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    David Kuo, 44; split from Bush on faith-based initiative

    After David Kuo left the White House he accused the administration of not living up to the values it espoused.
    After David Kuo left the White House he accused the administration of not living up to the values it espoused.

    WASHINGTON — David Kuo, an evangelical Christian conservative and former top official of President George W. Bush’s faith-based initiative who attracted wide attention when he accused the administration of failing to live up to the values it espoused, died Friday in Charlotte, N.C. He was 44.

    He had brain cancer that was diagnosed a decade ago, his wife, Kimberly, said.

    The arc of Mr. Kuo’s life and career had taken him from liberal to conservative, from hard-edged Republican activism in the 1990s to disillusionment with the idea that politics could serve as an extension of his faith.


    After leaving his post as deputy director of the White House Office of Faith-Based and Community Initiatives in 2003, Mr. Kuo became an open critic of that operation. He faulted the administration for failing to supply the office with anywhere near the $8 billion in federal spending that Bush, as a candidate, said would finance ‘‘armies of compassion.’’

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    Mr. Kuo’s criticism echoed that of the first director of the office, John DiIulio, who resigned in August 2001, only seven months after it was formed.

    A comprehensive 2009 report on the faith-based office conducted by the Nelson A. Rockefeller Institute of Government, at the State University of New York at Albany, said the office helped change ‘‘the ‘culture of resistance’ that had existed in the federal government toward faith-based organizations’ participation in social service contracts.’’ But the report concurred with Mr. Kuo that hundreds of millions of dollars was spent, far less than promised.

    The faith-based office, which Bush created with his first executive order as president, had been a controversial initiative. It allowed overtly religious groups to receive federal funding for providing social services. Critics said it blurred the line between church and state.

    Mr. Kuo said the Bush White House lacked a genuine commitment to Bush’s presidential campaign promise of ‘‘compassionate conservatism.’’ Bush reaped political benefits — a more sympathetic image and a mobilized base of evangelicals — through the faith-based initiative. But Mr. Kuo said the White House failed to help religious organizations receive the taxpayer money they needed to serve ‘‘the least, the last, and the lost.’’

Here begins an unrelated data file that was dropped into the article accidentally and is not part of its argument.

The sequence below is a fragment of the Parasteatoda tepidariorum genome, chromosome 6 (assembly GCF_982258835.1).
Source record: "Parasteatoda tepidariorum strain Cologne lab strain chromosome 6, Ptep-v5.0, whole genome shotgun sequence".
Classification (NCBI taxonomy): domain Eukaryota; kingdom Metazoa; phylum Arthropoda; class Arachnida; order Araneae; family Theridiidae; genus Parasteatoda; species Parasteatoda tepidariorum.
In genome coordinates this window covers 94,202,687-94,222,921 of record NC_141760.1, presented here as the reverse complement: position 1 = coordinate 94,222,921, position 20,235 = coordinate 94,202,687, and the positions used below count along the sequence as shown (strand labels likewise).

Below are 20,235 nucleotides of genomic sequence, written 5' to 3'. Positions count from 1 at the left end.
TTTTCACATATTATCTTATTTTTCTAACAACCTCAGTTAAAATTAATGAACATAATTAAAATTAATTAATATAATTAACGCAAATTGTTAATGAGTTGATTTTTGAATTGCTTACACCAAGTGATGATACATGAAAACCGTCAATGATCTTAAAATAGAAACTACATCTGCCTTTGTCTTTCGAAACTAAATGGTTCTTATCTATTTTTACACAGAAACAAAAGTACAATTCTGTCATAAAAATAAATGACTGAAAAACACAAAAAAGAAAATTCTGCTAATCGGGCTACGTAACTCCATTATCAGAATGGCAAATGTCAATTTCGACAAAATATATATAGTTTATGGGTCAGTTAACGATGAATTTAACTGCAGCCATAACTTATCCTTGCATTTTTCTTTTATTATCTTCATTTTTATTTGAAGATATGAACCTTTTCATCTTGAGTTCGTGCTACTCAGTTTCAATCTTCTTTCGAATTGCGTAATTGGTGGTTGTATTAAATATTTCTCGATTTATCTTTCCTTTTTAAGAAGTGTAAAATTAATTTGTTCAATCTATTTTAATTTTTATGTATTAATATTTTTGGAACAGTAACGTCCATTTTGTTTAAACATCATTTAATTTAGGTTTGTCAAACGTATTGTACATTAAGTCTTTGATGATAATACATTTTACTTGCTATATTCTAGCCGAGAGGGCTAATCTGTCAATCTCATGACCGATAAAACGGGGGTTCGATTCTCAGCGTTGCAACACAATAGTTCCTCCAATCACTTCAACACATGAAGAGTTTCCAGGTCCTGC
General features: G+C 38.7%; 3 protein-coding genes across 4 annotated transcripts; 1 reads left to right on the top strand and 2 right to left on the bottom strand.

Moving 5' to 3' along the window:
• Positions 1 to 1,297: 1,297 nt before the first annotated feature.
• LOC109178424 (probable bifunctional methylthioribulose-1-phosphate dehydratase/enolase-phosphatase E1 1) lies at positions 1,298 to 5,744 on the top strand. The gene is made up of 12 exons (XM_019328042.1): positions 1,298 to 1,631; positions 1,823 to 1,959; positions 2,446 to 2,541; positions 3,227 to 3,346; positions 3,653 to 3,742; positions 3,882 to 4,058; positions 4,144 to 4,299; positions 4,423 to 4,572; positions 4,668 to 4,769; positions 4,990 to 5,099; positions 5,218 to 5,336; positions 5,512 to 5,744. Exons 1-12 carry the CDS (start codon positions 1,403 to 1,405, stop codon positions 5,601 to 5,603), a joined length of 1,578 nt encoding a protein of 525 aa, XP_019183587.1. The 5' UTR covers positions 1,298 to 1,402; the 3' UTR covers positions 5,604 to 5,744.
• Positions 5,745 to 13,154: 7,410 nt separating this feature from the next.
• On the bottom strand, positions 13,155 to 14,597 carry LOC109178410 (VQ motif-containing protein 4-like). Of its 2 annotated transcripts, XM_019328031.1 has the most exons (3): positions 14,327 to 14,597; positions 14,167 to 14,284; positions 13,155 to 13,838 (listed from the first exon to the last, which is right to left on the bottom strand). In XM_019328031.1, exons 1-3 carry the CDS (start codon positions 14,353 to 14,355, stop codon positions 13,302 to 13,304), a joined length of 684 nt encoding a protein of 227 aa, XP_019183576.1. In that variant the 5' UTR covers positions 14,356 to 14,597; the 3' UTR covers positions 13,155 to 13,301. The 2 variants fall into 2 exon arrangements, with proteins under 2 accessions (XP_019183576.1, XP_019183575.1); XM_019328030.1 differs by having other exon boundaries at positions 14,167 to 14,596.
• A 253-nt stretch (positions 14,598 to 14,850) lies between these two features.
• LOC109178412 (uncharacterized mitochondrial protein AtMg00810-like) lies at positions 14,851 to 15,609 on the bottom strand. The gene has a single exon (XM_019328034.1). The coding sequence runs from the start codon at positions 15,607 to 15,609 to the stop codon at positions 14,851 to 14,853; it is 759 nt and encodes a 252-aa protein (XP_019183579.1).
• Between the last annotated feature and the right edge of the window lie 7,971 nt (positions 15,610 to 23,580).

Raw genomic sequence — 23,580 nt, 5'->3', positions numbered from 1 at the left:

John David Kuo was born in New York. His father, John T. Kuo, was an immigrant from Hangzhou, China, and is a professor emeritus of geophysics at Columbia University. His mother, the former Marilyn Dunlap, is a homemaker originally from Phoenix.

    An evangelical Christian since high school, the younger Kuo considered himself a liberal when he was attending college in the late 1980s at Tufts University in Massachusetts. He interned for Senator Edward M. Kennedy of Massachusetts.

    After his girlfriend became pregnant and the couple opted for an abortion, Mr. Kuo said, his remorse led him to become an antiabortion activist. He was also drawn to the political energy of the religious right in those years.

    He moved to Washington after his college graduation in 1990, and he briefly worked for the CIA. Then he became a speechwriter and policy adviser for prominent conservatives, including then Senator John Ashcroft, televangelist Pat Robertson, and former education secretary William Bennett.

    Mr. Kuo had left the political world by the late 1990s, and he became a public relations executive at Value America, a Charlottesville, Va.,-based online retailer of computers, office products and consumer goods. Not long afterward, he became a domestic policy aide at the Bush White House.


    Mr. Kuo learned that he had a brain tumor on Palm Sunday 2003, after he suffered a seizure while driving in Washington. He wrote in ‘‘Tempting Faith’’ that his wife ‘‘grabbed the wheel and somehow managed to jerk the SUV, which was going eighty miles an hour, to the left so we wouldn’t crash through the rock barriers and into the creek below.’’

    Later that year, Mr. Kuo left the White House — in part because of his health and in part because he believed his work had become, as he described in his memoir, ‘‘a sad charade, to provide political cover to a White House that needed compassion and religion as political tools.’’